The Keep Families Together Act was developed in consultation with child welfare experts and is supported by the American Academy of Pediatrics, Kids In Need of Defense (KIND), Coalition for Humane Immigrant Rights of Los Angeles (CHIRLA), Children’s Law Center and the Young Center for Immigrant Rights. It has overwhelming support from Senate Democrats, but no GOP support so far.
A crucial victory for immigrants and civil rights in the Mass. Senate budget
A group photo in the Senate chamber after a hard-fought victory: Arline Isaacson, Joel Rivera from MIRA, Cindy Rowe from JALSA, Amy Grunder and Eva Millona from MIRA, Senators Jamie Eldridge, Sonia Chang-Diaz and Sal DiDomenico, Gavi Wolfe and Laura Rótolo of the ACLU; Aaron Agulnek of JCRC, and Eldridge comms director Peter Missouri.
BOSTON, May 23, 2018 – Last night, after a thoughtful and substantive debate, the Massachusetts Senate voted 25–13 to approve Sen. Jamie Eldridge’s amendment #1147, which adds four key protections for immigrants to the state budget for FY2019.
In particular, the amendment bars police from asking about people’s immigration status unless required by law; ends 287(g) contracts that deputize state and local law enforcement as ICE agents; requires that immigrants be notified of their due-process rights; and ensures that Massachusetts does not contribute to any registry based on religion, ethnicity, citizenship or other protected categories.
The Senate then voted 25–13 to reject an amendment that included the same provisions, but also would have authorized police to detain immigrants for ICE, undoing the gains of the Supreme Judicial Court’s Lunn v. Commonwealth decision last year.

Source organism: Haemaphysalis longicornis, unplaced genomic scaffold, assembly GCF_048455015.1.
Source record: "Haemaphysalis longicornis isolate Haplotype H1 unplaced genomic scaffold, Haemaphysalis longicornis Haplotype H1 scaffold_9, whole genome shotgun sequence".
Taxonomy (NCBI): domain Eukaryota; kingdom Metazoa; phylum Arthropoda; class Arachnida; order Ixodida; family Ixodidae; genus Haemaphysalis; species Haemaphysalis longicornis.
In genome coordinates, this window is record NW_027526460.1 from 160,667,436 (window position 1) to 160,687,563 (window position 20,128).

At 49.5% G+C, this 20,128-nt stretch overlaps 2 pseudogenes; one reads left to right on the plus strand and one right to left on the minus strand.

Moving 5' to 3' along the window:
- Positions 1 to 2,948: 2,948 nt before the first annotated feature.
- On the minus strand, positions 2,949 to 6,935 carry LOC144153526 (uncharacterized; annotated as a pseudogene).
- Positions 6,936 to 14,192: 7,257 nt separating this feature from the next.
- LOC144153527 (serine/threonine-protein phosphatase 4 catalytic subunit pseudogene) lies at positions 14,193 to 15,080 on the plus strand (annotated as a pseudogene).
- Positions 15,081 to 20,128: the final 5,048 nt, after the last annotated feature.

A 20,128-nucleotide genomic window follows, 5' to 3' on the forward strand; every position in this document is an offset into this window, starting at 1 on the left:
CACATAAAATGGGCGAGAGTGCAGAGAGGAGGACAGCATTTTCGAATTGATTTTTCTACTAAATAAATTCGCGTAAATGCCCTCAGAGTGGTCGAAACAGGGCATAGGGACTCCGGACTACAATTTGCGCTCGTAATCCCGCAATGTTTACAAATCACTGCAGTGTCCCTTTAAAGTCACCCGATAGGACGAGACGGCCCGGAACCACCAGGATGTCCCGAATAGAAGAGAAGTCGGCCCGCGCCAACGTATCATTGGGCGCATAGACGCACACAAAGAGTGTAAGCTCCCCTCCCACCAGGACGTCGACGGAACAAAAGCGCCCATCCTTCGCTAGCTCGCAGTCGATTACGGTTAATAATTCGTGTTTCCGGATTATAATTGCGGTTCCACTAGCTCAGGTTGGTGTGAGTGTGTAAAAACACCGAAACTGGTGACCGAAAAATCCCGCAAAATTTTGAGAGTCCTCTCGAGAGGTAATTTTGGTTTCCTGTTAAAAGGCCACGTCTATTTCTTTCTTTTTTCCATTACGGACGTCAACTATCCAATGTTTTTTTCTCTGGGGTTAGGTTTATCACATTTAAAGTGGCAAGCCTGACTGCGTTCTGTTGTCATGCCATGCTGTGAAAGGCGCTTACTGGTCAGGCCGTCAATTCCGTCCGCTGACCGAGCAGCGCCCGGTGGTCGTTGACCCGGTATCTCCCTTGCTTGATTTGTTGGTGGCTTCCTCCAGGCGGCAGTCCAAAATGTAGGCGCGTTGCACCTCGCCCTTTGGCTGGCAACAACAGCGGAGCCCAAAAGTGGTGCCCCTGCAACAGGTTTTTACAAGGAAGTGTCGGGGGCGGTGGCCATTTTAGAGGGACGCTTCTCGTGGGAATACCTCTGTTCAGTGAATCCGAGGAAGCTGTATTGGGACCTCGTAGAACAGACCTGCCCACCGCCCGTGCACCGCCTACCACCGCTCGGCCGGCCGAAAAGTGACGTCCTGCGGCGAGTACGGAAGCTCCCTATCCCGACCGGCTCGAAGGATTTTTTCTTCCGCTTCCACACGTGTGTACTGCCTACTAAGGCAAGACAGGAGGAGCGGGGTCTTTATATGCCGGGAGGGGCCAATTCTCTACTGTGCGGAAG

Terminating TPS for Hondurans will uproot American families
BOSTON, May 4, 2018 – Today the Trump administration announced it will end Temporary Protected Status (TPS) for Hondurans, with an 18-month delay, effective January 2020. An estimated 57,000 people across the U.S., including several hundred in Massachusetts, will face deportation.
Eva A. Millona, executive director of MIRA, issued the following statement:
“The decision to end TPS for Hondurans is not surprising, given that this administration had already deemed citizens of Sudan, Haiti, El Salvador, Nicaragua and Nepal to no longer need special protection. But the fact that this fits a pattern doesn’t make it less disturbing.
“Anyone who follows the news knows that Honduras is deeply troubled, politically unstable, racked by violence, and with a struggling economy. Indeed, nobody knows better than U.S. immigration authorities, who see the desperation of asylum-seekers arriving at our southern border every day. Honduras is in no condition to take back tens of thousands of families, or to forgo the billions of dollars in remittances that U.S.-based workers send home each year.
“Ending TPS for Hondurans will cause real pain in our communities. Honduran TPS holders have lived here for an average of 22 years and have an estimated 53,000 U.S. citizen children. These are American lives that are being destroyed.
“We urge our Congressional delegation to stand up to this administration’s hateful agenda and advance legislation to enable TPS holders to qualify for green cards. These are hard-working people with deep roots in our country. Congress needs to step in to correct this injustice and protect immigrant families.”